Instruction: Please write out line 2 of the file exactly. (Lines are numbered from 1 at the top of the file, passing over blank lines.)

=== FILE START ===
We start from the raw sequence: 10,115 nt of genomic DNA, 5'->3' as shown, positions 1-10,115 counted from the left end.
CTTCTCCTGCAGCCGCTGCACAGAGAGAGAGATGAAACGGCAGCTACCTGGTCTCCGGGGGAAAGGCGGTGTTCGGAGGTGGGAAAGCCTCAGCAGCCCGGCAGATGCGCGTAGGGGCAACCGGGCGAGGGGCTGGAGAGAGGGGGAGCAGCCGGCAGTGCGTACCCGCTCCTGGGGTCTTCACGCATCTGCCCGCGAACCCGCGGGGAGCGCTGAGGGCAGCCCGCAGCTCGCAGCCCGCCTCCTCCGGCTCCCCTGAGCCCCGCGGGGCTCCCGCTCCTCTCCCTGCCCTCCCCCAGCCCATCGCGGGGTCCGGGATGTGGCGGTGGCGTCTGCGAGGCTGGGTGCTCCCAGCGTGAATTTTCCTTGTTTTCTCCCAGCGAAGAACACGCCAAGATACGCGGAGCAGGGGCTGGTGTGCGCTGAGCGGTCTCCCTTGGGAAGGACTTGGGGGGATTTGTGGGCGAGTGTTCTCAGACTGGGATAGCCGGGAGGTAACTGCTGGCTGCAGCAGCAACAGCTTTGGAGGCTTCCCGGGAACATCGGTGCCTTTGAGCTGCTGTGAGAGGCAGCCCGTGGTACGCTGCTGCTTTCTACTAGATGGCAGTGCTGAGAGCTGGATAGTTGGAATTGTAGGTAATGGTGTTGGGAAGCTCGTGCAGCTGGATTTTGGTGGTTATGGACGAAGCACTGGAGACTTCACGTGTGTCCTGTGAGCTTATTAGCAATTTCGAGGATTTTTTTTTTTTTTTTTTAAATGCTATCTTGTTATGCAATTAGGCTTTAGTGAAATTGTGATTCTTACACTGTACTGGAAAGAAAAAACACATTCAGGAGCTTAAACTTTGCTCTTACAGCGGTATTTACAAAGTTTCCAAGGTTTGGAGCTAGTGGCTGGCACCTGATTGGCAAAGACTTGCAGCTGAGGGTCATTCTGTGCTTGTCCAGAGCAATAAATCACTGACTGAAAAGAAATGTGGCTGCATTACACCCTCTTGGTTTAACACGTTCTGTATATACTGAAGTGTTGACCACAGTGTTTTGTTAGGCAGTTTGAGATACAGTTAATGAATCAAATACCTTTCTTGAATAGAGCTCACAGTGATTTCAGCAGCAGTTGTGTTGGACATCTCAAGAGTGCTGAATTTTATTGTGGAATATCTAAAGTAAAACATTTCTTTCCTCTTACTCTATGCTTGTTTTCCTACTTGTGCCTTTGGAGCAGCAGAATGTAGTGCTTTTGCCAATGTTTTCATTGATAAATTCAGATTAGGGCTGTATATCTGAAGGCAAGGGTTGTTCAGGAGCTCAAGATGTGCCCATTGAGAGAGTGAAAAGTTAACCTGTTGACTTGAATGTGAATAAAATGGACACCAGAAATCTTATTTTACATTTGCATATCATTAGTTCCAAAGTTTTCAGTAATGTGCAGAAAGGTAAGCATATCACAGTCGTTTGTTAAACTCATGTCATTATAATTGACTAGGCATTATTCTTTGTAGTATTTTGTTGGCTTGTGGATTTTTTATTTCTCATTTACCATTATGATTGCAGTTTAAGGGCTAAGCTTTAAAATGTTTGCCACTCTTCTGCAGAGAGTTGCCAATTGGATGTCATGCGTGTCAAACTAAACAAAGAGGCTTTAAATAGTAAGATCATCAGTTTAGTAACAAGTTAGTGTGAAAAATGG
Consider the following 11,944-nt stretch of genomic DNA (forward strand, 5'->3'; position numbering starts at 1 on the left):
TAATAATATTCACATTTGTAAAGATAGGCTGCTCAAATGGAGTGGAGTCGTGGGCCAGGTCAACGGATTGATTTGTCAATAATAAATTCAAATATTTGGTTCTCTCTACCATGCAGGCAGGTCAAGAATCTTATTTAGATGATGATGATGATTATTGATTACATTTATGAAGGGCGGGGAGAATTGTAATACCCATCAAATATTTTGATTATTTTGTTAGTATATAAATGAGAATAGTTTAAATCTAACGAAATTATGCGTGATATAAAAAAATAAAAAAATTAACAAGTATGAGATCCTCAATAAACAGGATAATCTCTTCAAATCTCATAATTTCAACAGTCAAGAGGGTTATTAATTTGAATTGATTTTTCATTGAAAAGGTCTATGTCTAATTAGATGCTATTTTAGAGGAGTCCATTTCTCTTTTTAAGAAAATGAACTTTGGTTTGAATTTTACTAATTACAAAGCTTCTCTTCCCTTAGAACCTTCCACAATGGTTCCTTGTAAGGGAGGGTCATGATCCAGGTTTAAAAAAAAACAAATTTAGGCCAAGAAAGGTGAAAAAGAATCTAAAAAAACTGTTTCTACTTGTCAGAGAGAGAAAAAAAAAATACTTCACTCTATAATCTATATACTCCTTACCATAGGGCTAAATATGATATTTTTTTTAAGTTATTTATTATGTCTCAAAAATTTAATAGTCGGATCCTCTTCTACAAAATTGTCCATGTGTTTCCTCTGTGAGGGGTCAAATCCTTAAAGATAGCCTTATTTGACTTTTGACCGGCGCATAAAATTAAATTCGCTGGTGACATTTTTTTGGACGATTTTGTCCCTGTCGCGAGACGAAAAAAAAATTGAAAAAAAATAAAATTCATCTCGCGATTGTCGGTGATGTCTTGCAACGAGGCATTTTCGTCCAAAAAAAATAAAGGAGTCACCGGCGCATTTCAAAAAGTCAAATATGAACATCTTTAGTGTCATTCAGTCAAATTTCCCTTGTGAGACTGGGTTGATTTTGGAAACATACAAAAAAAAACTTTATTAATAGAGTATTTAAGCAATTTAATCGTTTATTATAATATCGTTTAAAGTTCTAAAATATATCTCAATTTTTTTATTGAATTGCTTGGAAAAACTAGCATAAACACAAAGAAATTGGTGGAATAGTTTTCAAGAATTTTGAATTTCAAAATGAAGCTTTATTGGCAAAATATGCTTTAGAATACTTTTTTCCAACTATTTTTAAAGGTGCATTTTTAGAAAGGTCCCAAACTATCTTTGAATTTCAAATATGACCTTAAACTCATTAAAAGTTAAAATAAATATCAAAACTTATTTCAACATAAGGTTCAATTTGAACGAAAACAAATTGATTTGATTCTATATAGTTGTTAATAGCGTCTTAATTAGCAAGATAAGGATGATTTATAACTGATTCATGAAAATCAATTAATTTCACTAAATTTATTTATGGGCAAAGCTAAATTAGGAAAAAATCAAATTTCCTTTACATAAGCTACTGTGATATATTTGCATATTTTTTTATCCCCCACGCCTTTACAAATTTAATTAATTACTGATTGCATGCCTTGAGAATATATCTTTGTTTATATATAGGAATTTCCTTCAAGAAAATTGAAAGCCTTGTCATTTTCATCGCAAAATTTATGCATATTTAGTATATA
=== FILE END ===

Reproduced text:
CTTCTCCTGCAGCCGCTGCACAGAGAGAGAGATGAAACGGCAGCTACCTGGTCTCCGGGGGAAAGGCGGTGTTCGGAGGTGGGAAAGCCTCAGCAGCCCGGCAGATGCGCGTAGGGGCAACCGGGCGAGGGGCTGGAGAGAGGGGGAGCAGCCGGCAGTGCGTACCCGCTCCTGGGGTCTTCACGCATCTGCCCGCGAACCCGCGGGGAGCGCTGAGGGCAGCCCGCAGCTCGCAGCCCGCCTCCTCCGGCTCCCCTGAGCCCCGCGGGGCTCCCGCTCCTCTCCCTGCCCTCCCCCAGCCCATCGCGGGGTCCGGGATGTGGCGGTGGCGTCTGCGAGGCTGGGTGCTCCCAGCGTGAATTTTCCTTGTTTTCTCCCAGCGAAGAACACGCCAAGATACGCGGAGCAGGGGCTGGTGTGCGCTGAGCGGTCTCCCTTGGGAAGGACTTGGGGGGATTTGTGGGCGAGTGTTCTCAGACTGGGATAGCCGGGAGGTAACTGCTGGCTGCAGCAGCAACAGCTTTGGAGGCTTCCCGGGAACATCGGTGCCTTTGAGCTGCTGTGAGAGGCAGCCCGTGGTACGCTGCTGCTTTCTACTAGATGGCAGTGCTGAGAGCTGGATAGTTGGAATTGTAGGTAATGGTGTTGGGAAGCTCGTGCAGCTGGATTTTGGTGGTTATGGACGAAGCACTGGAGACTTCACGTGTGTCCTGTGAGCTTATTAGCAATTTCGAGGATTTTTTTTTTTTTTTTTTAAATGCTATCTTGTTATGCAATTAGGCTTTAGTGAAATTGTGATTCTTACACTGTACTGGAAAGAAAAAACACATTCAGGAGCTTAAACTTTGCTCTTACAGCGGTATTTACAAAGTTTCCAAGGTTTGGAGCTAGTGGCTGGCACCTGATTGGCAAAGACTTGCAGCTGAGGGTCATTCTGTGCTTGTCCAGAGCAATAAATCACTGACTGAAAAGAAATGTGGCTGCATTACACCCTCTTGGTTTAACACGTTCTGTATATACTGAAGTGTTGACCACAGTGTTTTGTTAGGCAGTTTGAGATACAGTTAATGAATCAAATACCTTTCTTGAATAGAGCTCACAGTGATTTCAGCAGCAGTTGTGTTGGACATCTCAAGAGTGCTGAATTTTATTGTGGAATATCTAAAGTAAAACATTTCTTTCCTCTTACTCTATGCTTGTTTTCCTACTTGTGCCTTTGGAGCAGCAGAATGTAGTGCTTTTGCCAATGTTTTCATTGATAAATTCAGATTAGGGCTGTATATCTGAAGGCAAGGGTTGTTCAGGAGCTCAAGATGTGCCCATTGAGAGAGTGAAAAGTTAACCTGTTGACTTGAATGTGAATAAAATGGACACCAGAAATCTTATTTTACATTTGCATATCATTAGTTCCAAAGTTTTCAGTAATGTGCAGAAAGGTAAGCATATCACAGTCGTTTGTTAAACTCATGTCATTATAATTGACTAGGCATTATTCTTTGTAGTATTTTGTTGGCTTGTGGATTTTTTATTTCTCATTTACCATTATGATTGCAGTTTAAGGGCTAAGCTTTAAAATGTTTGCCACTCTTCTGCAGAGAGTTGCCAATTGGATGTCATGCGTGTCAAACTAAACAAAGAGGCTTTAAATAGTAAGATCATCAGTTTAGTAACAAGTTAGTGTGAAAAATGG